While most business owners are familiar with traditional financing available through local banks, there are many other sources of capital that can meet your needs for growth and expansion.
Equity capital generally is composed of funds that are raised by a business in exchange for an ownership interest in the company. This interest can be in the form of ownership of common or preferred stock or instruments that convert into stock.
In addition to taking an ownership interest in your company, equity investors may also participate as a member of the company’s board of directors and take an active role in managing your company. However, in comparison to debt financing, or loans, which must be repaid over time, equity financing does not have to be repaid.
While equity investing can come from family and friends, it’s often raised from high net-worth individuals or from venture capital or private equity firms. Investors are looking for early stage companies that can’t yet obtain traditional financing; a return on their investment of at least 30-40 percent and a clear strategy to realize their investment within 3-7 years.
What makes a company attractive for equity investment?
Requirements for Obtaining Equity
If your business is a likely candidate for venture capital, you must prepare certain information to sell your idea. This includes a very short oral presentation; an investor-oriented business plan and executive summary; and documentation for any due diligence analysis.
In searching for venture capital, you will have to pitch your idea to potential investors, often in informal settings. To do this, you must present your business concept and reasons for a high return in a short, concise (no more than two minute) presentation. If you are then invited to make a formal presentation to a venture capitalists or group of angel investors, these presentations generally last between 5-10 minutes.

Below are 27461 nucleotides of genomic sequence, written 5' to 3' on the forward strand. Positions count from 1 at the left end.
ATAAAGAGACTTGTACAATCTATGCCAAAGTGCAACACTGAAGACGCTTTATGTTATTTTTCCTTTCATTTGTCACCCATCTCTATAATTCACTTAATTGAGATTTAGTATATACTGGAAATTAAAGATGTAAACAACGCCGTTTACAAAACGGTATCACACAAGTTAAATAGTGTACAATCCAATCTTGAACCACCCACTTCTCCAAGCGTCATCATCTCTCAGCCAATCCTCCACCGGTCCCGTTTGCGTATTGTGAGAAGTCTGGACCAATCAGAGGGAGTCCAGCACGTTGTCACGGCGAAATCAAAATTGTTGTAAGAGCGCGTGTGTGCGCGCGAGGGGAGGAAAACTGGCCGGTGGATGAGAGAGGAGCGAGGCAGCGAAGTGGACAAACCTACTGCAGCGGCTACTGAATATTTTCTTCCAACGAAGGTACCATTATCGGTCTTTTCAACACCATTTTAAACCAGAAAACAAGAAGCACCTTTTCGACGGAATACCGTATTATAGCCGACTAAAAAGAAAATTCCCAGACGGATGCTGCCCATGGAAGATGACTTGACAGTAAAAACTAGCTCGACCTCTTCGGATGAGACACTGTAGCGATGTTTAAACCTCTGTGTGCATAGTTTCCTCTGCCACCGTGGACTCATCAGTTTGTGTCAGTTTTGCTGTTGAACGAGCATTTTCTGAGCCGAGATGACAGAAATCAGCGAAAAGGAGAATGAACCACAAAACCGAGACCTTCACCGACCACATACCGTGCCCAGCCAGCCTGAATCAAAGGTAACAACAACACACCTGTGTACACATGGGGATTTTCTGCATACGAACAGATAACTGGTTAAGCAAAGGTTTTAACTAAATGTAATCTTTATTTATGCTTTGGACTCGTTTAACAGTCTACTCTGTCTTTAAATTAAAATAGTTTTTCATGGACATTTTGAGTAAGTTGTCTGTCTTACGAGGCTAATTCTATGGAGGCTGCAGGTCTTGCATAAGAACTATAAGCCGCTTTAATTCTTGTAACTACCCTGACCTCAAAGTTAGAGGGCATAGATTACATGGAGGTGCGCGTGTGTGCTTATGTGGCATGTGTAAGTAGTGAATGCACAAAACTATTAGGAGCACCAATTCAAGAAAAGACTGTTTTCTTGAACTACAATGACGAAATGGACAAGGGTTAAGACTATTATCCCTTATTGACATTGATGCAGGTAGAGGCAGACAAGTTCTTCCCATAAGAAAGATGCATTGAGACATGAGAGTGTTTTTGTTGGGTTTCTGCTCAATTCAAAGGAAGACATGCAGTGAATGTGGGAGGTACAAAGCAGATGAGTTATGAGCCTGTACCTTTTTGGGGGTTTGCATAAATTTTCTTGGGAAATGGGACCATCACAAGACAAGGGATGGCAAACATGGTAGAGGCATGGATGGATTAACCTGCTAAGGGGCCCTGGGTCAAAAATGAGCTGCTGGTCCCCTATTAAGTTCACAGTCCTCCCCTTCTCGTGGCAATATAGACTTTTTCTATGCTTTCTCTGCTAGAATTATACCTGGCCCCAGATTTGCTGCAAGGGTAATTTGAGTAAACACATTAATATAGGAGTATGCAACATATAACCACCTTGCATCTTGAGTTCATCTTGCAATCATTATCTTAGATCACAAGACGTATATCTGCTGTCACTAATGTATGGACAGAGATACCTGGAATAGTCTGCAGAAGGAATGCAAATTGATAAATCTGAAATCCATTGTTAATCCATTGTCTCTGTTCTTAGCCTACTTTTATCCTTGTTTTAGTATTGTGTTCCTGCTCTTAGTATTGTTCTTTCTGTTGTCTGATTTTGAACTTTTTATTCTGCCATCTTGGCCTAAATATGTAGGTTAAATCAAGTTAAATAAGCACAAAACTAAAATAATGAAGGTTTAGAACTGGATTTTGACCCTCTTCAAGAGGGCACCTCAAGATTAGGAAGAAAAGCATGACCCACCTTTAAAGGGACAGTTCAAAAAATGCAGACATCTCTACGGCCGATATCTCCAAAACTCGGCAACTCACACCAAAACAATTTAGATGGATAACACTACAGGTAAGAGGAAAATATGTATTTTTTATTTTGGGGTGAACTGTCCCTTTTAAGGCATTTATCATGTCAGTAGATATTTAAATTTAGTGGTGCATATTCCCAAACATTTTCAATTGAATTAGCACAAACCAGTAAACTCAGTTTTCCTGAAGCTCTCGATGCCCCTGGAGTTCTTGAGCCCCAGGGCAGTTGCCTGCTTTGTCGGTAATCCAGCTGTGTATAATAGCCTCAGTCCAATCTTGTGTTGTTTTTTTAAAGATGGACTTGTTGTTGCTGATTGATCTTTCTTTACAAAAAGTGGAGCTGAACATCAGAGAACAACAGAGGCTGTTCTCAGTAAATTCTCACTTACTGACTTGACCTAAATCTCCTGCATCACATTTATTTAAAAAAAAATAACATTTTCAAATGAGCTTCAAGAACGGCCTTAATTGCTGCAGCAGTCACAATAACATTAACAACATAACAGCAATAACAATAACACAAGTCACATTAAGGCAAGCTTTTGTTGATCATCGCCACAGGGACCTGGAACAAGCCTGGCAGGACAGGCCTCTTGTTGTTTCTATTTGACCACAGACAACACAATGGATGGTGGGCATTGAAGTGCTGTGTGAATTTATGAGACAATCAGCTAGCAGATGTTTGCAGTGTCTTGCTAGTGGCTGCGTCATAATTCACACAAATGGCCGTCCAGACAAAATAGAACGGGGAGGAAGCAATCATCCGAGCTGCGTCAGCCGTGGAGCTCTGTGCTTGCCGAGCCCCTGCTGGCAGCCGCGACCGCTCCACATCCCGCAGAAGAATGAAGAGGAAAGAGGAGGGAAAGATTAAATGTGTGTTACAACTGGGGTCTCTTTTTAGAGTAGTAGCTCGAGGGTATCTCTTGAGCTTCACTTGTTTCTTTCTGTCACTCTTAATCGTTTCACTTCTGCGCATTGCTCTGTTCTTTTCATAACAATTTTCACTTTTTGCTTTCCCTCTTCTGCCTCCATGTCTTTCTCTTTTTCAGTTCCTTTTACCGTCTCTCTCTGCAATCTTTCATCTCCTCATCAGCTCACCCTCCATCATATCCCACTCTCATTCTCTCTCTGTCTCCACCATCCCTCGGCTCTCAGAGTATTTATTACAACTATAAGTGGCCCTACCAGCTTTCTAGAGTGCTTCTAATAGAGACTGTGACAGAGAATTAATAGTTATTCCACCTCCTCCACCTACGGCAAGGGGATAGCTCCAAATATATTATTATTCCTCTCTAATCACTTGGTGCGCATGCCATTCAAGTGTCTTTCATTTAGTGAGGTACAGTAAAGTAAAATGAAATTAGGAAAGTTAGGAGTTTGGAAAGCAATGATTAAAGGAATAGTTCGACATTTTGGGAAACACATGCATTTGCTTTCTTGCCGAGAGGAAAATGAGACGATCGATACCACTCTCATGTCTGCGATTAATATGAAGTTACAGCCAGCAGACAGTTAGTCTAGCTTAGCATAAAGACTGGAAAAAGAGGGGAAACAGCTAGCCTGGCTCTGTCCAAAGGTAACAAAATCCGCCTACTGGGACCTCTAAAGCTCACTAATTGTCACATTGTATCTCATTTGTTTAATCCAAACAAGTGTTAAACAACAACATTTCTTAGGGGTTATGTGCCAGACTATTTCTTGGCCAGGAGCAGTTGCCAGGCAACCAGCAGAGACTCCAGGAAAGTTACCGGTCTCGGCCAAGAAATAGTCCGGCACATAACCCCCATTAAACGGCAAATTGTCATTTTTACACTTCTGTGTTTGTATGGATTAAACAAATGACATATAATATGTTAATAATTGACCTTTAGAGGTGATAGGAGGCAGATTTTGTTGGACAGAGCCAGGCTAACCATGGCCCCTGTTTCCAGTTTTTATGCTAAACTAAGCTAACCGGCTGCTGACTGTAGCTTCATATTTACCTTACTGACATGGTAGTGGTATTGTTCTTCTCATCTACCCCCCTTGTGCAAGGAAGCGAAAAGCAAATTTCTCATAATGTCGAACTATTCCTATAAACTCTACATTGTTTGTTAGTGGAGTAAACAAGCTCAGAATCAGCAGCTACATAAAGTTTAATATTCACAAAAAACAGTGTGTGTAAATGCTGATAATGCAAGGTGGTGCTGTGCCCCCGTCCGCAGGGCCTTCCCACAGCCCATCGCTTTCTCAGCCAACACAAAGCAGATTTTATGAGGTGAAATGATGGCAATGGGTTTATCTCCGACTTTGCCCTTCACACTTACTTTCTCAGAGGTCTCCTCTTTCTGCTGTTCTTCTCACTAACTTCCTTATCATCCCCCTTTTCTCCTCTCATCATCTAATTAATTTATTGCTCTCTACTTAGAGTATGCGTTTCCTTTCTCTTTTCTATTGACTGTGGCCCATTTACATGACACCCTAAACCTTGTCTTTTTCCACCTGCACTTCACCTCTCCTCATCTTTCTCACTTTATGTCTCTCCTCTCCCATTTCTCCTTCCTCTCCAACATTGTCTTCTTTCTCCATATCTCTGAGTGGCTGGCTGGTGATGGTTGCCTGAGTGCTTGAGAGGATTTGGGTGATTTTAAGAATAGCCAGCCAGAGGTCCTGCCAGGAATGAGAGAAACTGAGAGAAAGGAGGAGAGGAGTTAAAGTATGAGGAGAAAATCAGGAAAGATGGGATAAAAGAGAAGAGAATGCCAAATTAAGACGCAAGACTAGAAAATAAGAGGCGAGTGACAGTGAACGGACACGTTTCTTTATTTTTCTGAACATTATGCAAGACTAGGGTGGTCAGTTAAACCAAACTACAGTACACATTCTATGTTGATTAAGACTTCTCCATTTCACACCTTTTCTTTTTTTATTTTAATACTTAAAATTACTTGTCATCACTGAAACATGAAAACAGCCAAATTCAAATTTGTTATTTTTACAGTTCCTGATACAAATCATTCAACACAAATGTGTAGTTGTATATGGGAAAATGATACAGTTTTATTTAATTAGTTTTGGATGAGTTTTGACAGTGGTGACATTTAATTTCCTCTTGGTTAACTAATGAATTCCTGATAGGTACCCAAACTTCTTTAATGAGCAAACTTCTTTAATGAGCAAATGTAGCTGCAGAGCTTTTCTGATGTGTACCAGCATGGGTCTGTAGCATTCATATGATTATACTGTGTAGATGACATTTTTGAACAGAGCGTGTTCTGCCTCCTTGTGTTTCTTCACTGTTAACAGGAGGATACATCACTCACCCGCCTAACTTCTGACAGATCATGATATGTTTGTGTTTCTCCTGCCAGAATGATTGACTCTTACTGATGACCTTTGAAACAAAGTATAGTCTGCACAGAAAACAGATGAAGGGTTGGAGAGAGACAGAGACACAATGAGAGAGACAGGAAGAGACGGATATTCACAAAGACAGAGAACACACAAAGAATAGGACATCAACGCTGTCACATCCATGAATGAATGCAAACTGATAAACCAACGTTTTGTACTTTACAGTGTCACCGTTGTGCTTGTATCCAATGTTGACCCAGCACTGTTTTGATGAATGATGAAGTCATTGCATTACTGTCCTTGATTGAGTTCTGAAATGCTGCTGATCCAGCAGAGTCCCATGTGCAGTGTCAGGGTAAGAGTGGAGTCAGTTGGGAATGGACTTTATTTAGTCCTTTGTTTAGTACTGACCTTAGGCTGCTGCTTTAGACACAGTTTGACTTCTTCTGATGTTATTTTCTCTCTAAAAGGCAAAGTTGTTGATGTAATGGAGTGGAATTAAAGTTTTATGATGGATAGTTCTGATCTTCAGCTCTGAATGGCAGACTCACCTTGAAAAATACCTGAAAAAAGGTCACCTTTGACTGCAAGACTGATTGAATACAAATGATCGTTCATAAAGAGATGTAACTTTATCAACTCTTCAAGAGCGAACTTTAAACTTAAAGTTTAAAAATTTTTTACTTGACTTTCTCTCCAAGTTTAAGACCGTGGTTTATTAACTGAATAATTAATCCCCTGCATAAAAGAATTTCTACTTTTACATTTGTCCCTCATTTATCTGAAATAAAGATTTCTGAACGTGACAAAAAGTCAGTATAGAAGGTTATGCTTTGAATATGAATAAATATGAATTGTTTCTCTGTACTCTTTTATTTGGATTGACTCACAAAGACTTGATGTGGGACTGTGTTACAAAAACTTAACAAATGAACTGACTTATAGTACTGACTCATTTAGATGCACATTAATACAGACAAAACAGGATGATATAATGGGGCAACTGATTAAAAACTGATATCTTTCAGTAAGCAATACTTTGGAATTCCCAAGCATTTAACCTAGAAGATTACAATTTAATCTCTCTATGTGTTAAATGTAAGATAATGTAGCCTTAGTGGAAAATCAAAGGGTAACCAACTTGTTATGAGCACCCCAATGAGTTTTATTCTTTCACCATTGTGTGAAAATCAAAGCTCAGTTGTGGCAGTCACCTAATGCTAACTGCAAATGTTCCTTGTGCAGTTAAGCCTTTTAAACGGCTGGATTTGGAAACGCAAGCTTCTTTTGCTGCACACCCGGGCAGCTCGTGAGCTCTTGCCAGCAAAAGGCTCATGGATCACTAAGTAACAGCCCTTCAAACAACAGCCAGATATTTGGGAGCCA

You must prepare an investor-focused business plan that remains current based on market or business model changes. This business plan must include the following:
Any company looking for venture capital should anticipate and prepare for the due diligence analysis that will be undertaken by any investor. In general, investors will want to see support for the assumptions and projections that are made in your business plan and presentation and to assess any liabilities. They will review financial statements, tax liabilities and any other potential legal liabilities. They will also want to test any technology and review any licenses, patents or documentation required to operate your business. In general, if you are seeking venture capital, you should obtain assistance from an accountant or lawyer to ensure that these materials are in order.
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